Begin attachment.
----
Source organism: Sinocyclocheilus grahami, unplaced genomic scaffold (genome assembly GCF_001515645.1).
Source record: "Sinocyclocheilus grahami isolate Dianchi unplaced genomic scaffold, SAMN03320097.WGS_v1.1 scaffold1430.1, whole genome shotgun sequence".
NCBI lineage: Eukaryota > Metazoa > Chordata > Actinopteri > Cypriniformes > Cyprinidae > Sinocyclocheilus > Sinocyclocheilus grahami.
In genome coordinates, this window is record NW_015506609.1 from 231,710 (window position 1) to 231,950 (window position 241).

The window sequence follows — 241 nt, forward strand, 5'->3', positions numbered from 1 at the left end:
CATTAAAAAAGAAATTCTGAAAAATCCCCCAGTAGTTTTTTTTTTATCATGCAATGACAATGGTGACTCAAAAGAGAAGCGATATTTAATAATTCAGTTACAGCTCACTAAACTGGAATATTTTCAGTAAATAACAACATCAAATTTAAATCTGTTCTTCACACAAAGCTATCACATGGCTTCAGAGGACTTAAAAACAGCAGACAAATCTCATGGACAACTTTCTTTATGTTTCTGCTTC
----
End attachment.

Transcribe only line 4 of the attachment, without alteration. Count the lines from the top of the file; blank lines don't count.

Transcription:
In genome coordinates, this window is record NW_015506609.1 from 231,710 (window position 1) to 231,950 (window position 241).